Good food choices for sport and exercise

The main thing is to ensure that you have a well balanced diet with an emphasis on carbohydrates. Protein is important but to a lesser extent. Carbohydrates are the primary source of energy during exercise and help to ‘fuel’ for your workouts.

There are two types of carbohydrates:

  • Starches
  • Sugars

Starches or ‘complex carbohydrates’ should form the major part of your diet. They contain fibre and essential nutrients and are very good at satisfying hunger. Starches take a long time to break down in your body as compared to the instant energy ‘hit’ experienced from simple (sugary) carbohydrates.

Starches can be found in the following foods:

  • Bread
  • Rice
  • Pasta
  • Oats
  • Lentils
  • Potatoes
  • Cereals
  • Pulses
  • Beans
  • Noodles

If you opt for the wholemeal/wholegrain version of any of these foods, for example, wholegrain rice then you will find that energy is released slowly over a period of time. This is useful for those people who participate in endurance sports and so require a continuous energy boost.

Slow release foods such as porridge oats and brown rice are classed as ‘low GI’ foods in that they cause your blood sugar to rise slowly over a long period of time.

To learn more visit our Glycaemic Index (GI) section.

Sugars or ‘simple’ carbohydrates are the other half of the equation: they are quickly absorbed into the bloodstream and cause an instant rise in blood sugar levels.

They are often seen as lacking in nutritional value yet if used wisely, can still form part of a training regime. If you require an instant energy boost during training or competition then a glucose based sports drink will help.

Many people assume that there is just the one type of sugar such as ‘table sugar’ which they can buy in the supermarket. However, there are several different types of sugar which are as follows:

  • Sucrose
  • Glucose
  • Fructose
  • Lactose
  • Galactose
  • Maltose

Sucrose is a form of sugar which is derived from sugar cane and beet. It is more commonly known as ‘refined sugar’ and is the type of sugar that people use to sweeten their food or drinks. Sucrose is the result of combining glucose and fructose.

However, this type of sugar has little nutritional value and should be used sparingly.

Glucose is derived from the juice of fruits and vegetables and is formed when sugars (and starches) are broken down by your digestive system. This sugar is a vital source of energy for your brain, muscles and nervous system.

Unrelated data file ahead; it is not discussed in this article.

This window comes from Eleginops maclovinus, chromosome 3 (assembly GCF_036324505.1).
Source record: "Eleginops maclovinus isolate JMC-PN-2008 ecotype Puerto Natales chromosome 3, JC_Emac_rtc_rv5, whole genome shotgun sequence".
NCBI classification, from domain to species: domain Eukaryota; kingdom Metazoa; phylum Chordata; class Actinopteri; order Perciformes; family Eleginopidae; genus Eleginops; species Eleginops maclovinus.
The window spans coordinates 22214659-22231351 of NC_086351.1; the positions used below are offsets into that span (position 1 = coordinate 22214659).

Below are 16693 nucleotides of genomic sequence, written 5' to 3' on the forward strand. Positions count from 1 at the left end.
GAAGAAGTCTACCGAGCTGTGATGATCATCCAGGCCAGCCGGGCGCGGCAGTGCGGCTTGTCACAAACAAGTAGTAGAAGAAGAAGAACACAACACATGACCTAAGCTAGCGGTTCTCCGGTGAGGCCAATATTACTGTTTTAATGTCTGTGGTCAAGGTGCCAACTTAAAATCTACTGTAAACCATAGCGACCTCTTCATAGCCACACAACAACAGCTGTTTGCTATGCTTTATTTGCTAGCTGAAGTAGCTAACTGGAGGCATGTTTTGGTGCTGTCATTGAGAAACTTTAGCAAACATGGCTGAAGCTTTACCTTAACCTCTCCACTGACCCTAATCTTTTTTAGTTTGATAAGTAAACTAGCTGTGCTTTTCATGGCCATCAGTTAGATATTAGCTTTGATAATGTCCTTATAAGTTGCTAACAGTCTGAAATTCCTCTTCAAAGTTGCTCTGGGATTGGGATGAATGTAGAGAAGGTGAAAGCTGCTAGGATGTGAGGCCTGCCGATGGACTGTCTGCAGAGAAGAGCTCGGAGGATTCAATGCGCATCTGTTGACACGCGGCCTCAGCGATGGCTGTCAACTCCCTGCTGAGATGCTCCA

Fructose is a naturally occurring sugar, found in the cell walls of fruit and vegetables. It is also found in honey. Fruit and vegetables have to be fully broken down by your digestive system in order to release this sugar.

Lactose is found in fruit, vegetables and milk. It is a naturally occurring sugar which behaves in the same way as fructose in that it is released more slowly than say, sucrose.

However, there are a number of people who find that they cannot tolerate milk products that contain lactose. This is known as lactose intolerance.

Galactose is found in milk products and behaves in the same way as lactose.

Maltose or ‘malt sugar’ is found in some cereals and fermented grain products. It is released quickly into the bloodstream which elevates blood sugar and energy levels.

Ideally, your diet should be comprised of the following:

  • 60 to 70% carbohydrates
  • 15% protein
  • 15% fats

Good food choices include wholemeal pasta, brown rice and wholemeal or multigrain bread; fish, chicken and lean red meat and plenty of fresh fruit and vegetables. And choose low fat dairy products, for example, skimmed milk.

Keep simple carbohydrates such as biscuits, cakes, chocolate and sugary drinks as a ‘treat’ only. However, glucose based sports drinks, energy bars and gels can be used as they do give an instant energy boost during and after exercise.

The main objective here is to ensure that you are adequately fuelled before, during and after exercise. A good way to approach this is to consume ‘low GI’ foods before exercise, such as a bowl of porridge in the morning but use ‘high GI’ drinks (and food) during exercise. This can take the form of energy bars, cake or chocolate although be aware of the danger of ‘sugar spikes’ whilst doing so.

A ‘sugar spike’ is the name given to a rapid increase in blood sugar which occurs after the consumption of a simple carbohydrate. This is quickly broken down by your digestive system before entering your bloodstream. But, this fast absorption causes an immediate rise in blood sugar levels.

Our Glycaemic Index (GI) section discusses this in greater detail.

What you consume after exercise is as important as what you eat beforehand. Your body will be depleted of essential nutrients and will require protein and carbohydrates for repair and recovery. For the maximum benefit ensure that you consume a protein and carbohydrate snack in the first 30 minutes following exercise. A banana, tuna sandwich on brown bread or peanut butter on a bagel are good ‘post recovery’ choices.

Sports Nutrition Guide Index:

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